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The Spring Garden

May 9th, 2019

I’m sure you’re enjoying the photos from our trip to France, but I’m taking a break to show you what’s going on around the gardens here. The spring garden, as I’m calling it, under the old apple tree is starting to come together. Last year I transplanted lots of crocuses, snowdrops, and scillas from various areas about the garden into this area. The goal is to have this be the place where all the tiny spring bulbs live.

Since it’s right by the front door, it’s the perfect spot for a spring garden. The old apple tree doesn’t leaf out until the bulbs have bloomed and have absorbed enough sunlight to expand and increase their numbers.

Naturally, whenever I’m trying to take a photos I get cat bombed. Here, Littles thought her legs were much prettier than those snowdrops.

I plan on adding a few more bulbs to this area this coming fall. Perhaps a few different varieties of snowdrops and crocuses and maybe a few tiny daffodils. I may even look around for a few early primroses and other very early spring blooming plants to nestle into this garden.

What’s your favorite early blooming plant/bulb?

Taking Shape

May 2nd, 2018

I’ve been slowly working on smothering all the perennial weeds under the old apple tree out front. It’s take a few years of mulching with cardboard and grass clipping, but it’s finally in good enough shape to start thinking about the final garden that will evolve in that space.

After looking at it for the past few years, this spring I noticed that since it’s right outside the front of the house, we see it all the time when we walk by. This time of year in particular, we notice the tiny scillas that bloom there. That’s when it dawned on me, this space would be a fabulous spring garden.

I started moving snowdrops from another bed, I’ll plant a few small tulips and daffodils this fall. When those die back, it will pretty much be left as is, except for the various boxwood I planted underneath that will be pruned into spheres.

I may make a few cement spheres to go under here as well. The focus will definitely be in the spring, when we can notice it and really enjoy the beauty of the new season.

Do you have any great plants to recommend for a spring garden? Do you have any themed garden areas, or areas that a specifically designed for certain seasons?


April 18th, 2016

It’s really nice to see color once again outside my window. The tiny spring bulbs are popping up here and there, around the apple tree, in the lawn, in the flowerbeds. Siberian Squill were one of the first bulbs I ever planted when I started gardening. I was sitting on the front step resting after ┬álong day of gardening yesterday and noticed how wonderful these little beauties are doing under the apple tree. I’m definitely planning on planting a lot more of these little lovelies under this tree, I’d love to have a carpet of purple under there in the spring. Scilla naturalizes, so a few bulbs will eventually become a grand army of little purple blooms. I’ve always had luck with them reproducing by both seed and bulblettes.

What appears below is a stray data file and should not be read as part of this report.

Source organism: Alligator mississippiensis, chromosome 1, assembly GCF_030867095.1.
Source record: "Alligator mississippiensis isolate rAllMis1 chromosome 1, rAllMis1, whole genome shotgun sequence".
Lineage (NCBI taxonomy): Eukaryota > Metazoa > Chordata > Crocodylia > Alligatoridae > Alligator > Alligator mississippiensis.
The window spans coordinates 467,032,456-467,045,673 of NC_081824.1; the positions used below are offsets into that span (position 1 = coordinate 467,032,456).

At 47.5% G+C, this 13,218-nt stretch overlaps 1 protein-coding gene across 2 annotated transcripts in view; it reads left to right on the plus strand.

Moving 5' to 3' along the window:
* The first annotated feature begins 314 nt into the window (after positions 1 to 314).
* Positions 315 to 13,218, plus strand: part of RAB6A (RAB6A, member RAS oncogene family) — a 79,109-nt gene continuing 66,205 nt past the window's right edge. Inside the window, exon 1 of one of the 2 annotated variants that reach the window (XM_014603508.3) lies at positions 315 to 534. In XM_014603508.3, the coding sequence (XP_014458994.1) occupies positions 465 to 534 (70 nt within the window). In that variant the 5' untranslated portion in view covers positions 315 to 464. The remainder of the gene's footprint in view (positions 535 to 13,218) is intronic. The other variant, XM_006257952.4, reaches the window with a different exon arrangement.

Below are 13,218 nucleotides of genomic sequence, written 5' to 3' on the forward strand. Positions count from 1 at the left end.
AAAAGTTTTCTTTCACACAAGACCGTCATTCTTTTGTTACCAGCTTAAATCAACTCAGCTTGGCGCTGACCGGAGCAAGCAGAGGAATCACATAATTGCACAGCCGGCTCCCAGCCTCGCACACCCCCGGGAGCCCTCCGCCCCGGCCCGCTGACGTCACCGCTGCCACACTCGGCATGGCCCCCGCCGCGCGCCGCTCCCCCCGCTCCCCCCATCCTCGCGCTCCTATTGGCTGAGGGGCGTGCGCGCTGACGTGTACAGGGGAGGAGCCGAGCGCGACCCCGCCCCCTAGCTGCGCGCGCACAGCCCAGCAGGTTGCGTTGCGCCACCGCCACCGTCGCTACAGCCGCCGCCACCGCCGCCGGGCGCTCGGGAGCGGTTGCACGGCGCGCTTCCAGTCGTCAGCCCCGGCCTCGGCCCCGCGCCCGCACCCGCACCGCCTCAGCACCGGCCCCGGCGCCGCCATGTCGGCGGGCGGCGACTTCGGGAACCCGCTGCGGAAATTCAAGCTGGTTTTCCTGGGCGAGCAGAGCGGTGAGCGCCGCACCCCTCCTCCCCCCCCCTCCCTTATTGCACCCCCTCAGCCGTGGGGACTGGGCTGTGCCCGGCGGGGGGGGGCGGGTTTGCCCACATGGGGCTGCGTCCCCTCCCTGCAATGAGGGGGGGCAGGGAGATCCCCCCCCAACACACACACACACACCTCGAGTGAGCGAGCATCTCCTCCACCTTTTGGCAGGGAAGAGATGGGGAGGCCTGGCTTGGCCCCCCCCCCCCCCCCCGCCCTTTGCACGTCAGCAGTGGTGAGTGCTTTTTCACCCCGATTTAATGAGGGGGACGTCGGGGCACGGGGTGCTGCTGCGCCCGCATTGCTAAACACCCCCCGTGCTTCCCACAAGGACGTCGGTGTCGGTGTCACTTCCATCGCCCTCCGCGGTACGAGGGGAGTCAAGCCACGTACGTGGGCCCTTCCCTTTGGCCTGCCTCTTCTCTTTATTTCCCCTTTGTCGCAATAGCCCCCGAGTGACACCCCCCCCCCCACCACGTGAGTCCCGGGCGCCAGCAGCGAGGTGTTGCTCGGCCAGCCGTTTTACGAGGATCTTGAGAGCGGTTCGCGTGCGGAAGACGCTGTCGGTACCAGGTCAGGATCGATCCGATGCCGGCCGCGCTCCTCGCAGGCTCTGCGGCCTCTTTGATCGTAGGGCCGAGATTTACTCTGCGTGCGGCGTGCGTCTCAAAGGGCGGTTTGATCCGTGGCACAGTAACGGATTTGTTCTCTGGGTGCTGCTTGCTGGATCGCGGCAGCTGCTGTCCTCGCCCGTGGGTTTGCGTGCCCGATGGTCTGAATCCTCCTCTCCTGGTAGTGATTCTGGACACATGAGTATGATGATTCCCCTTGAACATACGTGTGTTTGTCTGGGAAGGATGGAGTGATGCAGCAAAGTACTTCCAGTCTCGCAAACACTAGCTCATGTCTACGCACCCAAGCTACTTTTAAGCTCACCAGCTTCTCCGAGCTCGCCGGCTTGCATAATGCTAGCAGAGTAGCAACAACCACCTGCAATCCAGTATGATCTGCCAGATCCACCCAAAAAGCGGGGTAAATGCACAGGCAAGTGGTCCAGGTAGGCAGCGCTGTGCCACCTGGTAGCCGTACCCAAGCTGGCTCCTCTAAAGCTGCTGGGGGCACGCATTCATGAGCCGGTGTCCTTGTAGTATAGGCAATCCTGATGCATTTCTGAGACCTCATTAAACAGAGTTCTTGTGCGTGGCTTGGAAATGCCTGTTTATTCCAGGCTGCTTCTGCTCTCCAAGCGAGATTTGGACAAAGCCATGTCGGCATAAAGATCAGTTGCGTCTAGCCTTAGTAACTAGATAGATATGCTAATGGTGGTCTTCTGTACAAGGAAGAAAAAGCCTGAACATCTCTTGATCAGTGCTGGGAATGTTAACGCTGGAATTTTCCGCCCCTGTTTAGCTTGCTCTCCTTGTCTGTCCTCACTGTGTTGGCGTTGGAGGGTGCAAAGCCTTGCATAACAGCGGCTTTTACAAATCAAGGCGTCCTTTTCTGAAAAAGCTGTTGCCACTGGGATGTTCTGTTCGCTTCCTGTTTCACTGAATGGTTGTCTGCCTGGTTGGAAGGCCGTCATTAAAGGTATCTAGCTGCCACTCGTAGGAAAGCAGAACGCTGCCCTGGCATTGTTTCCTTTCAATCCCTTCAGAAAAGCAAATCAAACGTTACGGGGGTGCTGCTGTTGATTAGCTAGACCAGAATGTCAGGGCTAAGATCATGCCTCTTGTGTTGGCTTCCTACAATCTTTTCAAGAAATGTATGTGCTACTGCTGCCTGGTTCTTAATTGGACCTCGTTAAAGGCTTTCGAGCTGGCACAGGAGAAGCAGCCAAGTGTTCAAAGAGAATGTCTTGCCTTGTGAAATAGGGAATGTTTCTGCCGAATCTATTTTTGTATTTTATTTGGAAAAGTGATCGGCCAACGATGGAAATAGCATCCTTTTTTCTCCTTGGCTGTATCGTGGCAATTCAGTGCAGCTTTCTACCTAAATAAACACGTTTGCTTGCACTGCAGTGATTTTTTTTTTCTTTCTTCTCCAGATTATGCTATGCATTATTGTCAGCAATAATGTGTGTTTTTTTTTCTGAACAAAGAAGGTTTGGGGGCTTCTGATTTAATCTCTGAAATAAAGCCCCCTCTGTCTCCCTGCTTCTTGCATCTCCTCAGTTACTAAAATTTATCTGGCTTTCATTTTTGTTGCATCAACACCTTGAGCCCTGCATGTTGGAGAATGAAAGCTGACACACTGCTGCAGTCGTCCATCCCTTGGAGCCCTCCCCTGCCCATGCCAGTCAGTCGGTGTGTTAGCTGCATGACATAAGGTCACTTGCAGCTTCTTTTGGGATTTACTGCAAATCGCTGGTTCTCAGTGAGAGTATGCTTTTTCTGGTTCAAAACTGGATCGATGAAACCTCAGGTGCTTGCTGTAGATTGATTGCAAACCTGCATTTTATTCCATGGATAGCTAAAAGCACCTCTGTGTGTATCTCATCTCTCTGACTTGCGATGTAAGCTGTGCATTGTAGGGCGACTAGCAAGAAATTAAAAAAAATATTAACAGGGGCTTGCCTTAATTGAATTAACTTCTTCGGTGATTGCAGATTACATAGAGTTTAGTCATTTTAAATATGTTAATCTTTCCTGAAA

spring blooms
These are little lovelies that I didn’t plant, hopefully the people who purchased our previous home are enjoying the 2500 flowering bulbs I planted while I gardened there.

Plant Spotlight: Scilla (Siberian Squill)

March 31st, 2009

These lovely little Scillas (Siberian Squill) bloom beautifully each year. They’re actually one of the first things to bloom each spring in my gardens. These were planted 4 years ago and they have comes back each year (unlike some tulips).
They have tiny little flowers that appear while the stems are still short and then the stems grow longer. Since these plants look best en masse, plant in groups with around 20 per square foot. These small bulbs can also be planted on top of deeper-planted spring bulbs, such as daffodils and tulips (although I think I like them by themselves).
Scillas will grow in a shady spot, as long as the shade is produced by deciduous trees that lose their leaves in the winter. Since scillas come up early in the spring they will get sun in a spot that is shaded in the summer. This makes them a very versatile plant for those shady spots that might not be able to have blooms the rest of the summer.
Like most bulbs, Scillas do best in soils with good drainage and an lots of organic matter, in wet soils the bulbs can rot. The small bulbs are planted in the fall, 2 to 3 inches deep and 2 to 4 inches apart. I like these so much, I’m hoping to add some more of these to my gardens this fall, I may try to find some white and pink ones.
Another plus is that they’re deer resistant, which is a huge plus here at Chiot’s run, since the deer eat most of my tulips each spring. I like to invest in flowers, not deer food.

What are your favorite spring bulbs?

Reading & Watching

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This is a daily journal of my efforts to cultivate a more simple life, through local eating, gardening and so many other things. We used to live in a small suburban neighborhood Ohio but moved to 153 acres in Liberty, Maine in 2012.